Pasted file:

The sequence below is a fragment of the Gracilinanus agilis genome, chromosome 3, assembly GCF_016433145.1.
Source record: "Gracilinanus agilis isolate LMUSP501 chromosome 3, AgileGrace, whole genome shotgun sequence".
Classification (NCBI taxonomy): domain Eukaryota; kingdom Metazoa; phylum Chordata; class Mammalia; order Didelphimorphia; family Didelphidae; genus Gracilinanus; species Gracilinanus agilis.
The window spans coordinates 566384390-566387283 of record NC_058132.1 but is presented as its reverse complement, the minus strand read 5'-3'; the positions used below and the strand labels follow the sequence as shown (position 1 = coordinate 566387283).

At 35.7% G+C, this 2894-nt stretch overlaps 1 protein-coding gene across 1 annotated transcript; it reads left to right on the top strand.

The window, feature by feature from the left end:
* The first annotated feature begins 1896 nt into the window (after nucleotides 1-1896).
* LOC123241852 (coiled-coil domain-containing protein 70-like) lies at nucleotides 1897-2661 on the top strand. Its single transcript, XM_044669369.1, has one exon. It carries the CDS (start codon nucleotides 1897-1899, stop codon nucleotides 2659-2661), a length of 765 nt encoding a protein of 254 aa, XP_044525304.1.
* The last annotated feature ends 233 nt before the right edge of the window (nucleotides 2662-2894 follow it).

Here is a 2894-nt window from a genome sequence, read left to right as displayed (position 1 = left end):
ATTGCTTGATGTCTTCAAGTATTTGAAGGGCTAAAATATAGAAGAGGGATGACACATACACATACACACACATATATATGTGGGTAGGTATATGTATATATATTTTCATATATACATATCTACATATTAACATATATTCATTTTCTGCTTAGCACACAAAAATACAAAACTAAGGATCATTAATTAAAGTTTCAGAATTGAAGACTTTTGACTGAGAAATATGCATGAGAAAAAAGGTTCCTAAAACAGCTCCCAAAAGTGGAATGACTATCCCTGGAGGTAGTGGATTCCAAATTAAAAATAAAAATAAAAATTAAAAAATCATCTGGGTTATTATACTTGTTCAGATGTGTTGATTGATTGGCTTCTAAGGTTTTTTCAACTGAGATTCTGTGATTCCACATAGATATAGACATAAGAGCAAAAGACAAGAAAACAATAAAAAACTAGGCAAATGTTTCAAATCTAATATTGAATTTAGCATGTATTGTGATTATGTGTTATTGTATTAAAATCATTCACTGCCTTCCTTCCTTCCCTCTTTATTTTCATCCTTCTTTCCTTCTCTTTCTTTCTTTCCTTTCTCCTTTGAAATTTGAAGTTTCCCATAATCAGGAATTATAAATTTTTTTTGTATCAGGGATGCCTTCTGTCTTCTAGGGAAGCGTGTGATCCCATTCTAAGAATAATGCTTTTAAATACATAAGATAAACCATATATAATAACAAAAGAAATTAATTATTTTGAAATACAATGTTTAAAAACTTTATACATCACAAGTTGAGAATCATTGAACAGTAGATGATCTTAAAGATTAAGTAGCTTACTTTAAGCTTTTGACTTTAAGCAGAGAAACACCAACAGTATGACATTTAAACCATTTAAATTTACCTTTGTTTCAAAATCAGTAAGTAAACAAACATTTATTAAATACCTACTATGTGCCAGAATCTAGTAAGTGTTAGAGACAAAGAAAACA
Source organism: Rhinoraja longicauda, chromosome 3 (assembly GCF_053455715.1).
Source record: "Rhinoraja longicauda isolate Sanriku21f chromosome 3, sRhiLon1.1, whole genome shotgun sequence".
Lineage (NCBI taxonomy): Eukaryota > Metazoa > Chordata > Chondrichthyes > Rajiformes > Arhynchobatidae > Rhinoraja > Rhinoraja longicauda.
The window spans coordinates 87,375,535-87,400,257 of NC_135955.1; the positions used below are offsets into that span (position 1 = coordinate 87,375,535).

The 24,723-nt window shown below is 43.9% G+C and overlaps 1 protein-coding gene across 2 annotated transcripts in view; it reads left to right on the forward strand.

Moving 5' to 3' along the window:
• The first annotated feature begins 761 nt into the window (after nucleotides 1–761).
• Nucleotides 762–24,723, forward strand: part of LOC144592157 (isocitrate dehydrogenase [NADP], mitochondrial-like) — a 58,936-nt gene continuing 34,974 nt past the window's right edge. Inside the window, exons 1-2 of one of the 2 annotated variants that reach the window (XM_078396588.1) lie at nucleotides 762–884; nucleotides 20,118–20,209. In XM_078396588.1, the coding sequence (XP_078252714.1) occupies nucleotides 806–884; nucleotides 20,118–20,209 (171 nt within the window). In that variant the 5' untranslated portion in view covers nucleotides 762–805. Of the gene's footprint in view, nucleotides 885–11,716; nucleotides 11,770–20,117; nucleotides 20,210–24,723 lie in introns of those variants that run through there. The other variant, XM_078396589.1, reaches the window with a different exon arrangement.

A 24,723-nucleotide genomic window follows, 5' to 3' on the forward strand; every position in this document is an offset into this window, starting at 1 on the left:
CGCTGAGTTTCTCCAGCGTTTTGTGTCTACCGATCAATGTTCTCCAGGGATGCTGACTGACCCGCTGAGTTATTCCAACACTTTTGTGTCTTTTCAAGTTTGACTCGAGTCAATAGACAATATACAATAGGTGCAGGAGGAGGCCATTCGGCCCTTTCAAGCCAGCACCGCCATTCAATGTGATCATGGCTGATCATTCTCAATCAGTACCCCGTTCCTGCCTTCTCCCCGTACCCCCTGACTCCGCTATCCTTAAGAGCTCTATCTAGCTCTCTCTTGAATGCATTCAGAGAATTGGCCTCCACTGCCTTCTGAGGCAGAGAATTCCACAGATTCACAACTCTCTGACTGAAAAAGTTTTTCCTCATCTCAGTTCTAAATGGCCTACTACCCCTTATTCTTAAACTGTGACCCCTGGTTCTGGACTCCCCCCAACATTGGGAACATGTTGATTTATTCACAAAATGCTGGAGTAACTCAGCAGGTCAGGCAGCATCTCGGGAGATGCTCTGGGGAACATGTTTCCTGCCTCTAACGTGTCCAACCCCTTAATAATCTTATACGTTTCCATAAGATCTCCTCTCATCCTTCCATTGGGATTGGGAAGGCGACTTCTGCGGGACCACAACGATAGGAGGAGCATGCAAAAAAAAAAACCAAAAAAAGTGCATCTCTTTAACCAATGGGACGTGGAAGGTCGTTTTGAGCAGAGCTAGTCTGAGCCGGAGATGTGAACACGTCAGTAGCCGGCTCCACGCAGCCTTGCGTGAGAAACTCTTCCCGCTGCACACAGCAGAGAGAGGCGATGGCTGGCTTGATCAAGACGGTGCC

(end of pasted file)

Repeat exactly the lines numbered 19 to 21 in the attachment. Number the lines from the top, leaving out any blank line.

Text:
• Nucleotides 762–24,723, forward strand: part of LOC144592157 (isocitrate dehydrogenase [NADP], mitochondrial-like) — a 58,936-nt gene continuing 34,974 nt past the window's right edge. Inside the window, exons 1-2 of one of the 2 annotated variants that reach the window (XM_078396588.1) lie at nucleotides 762–884; nucleotides 20,118–20,209. In XM_078396588.1, the coding sequence (XP_078252714.1) occupies nucleotides 806–884; nucleotides 20,118–20,209 (171 nt within the window). In that variant the 5' untranslated portion in view covers nucleotides 762–805. Of the gene's footprint in view, nucleotides 885–11,716; nucleotides 11,770–20,117; nucleotides 20,210–24,723 lie in introns of those variants that run through there. The other variant, XM_078396589.1, reaches the window with a different exon arrangement.

A 24,723-nucleotide genomic window follows, 5' to 3' on the forward strand; every position in this document is an offset into this window, starting at 1 on the left:
CGCTGAGTTTCTCCAGCGTTTTGTGTCTACCGATCAATGTTCTCCAGGGATGCTGACTGACCCGCTGAGTTATTCCAACACTTTTGTGTCTTTTCAAGTTTGACTCGAGTCAATAGACAATATACAATAGGTGCAGGAGGAGGCCATTCGGCCCTTTCAAGCCAGCACCGCCATTCAATGTGATCATGGCTGATCATTCTCAATCAGTACCCCGTTCCTGCCTTCTCCCCGTACCCCCTGACTCCGCTATCCTTAAGAGCTCTATCTAGCTCTCTCTTGAATGCATTCAGAGAATTGGCCTCCACTGCCTTCTGAGGCAGAGAATTCCACAGATTCACAACTCTCTGACTGAAAAAGTTTTTCCTCATCTCAGTTCTAAATGGCCTACTACCCCTTATTCTTAAACTGTGACCCCTGGTTCTGGACTCCCCCCAACATTGGGAACATGTTGATTTATTCACAAAATGCTGGAGTAACTCAGCAGGTCAGGCAGCATCTCGGGAGATGCTCTGGGGAACATGTTTCCTGCCTCTAACGTGTCCAACCCCTTAATAATCTTATACGTTTCCATAAGATCTCCTCTCATCCTTCCATTGGGATTGGGAAGGCGACTTCTGCGGGACCACAACGATAGGAGGAGCATGCAAAAAAAAAAACCAAAAAAAGTGCATCTCTTTAACCAATGGGACGTGGAAGGTCGTTTTGAGCAGAGCTAGTCTGAGCCGGAGATGTGAACACGTCAGTAGCCGGCTCCACGCAGCCTTGCGTGAGAAACTCTTCCCGCTGCACACAGCAGAGAGAGGCGATGGCTGGCTTGATCAAGACGGTGCC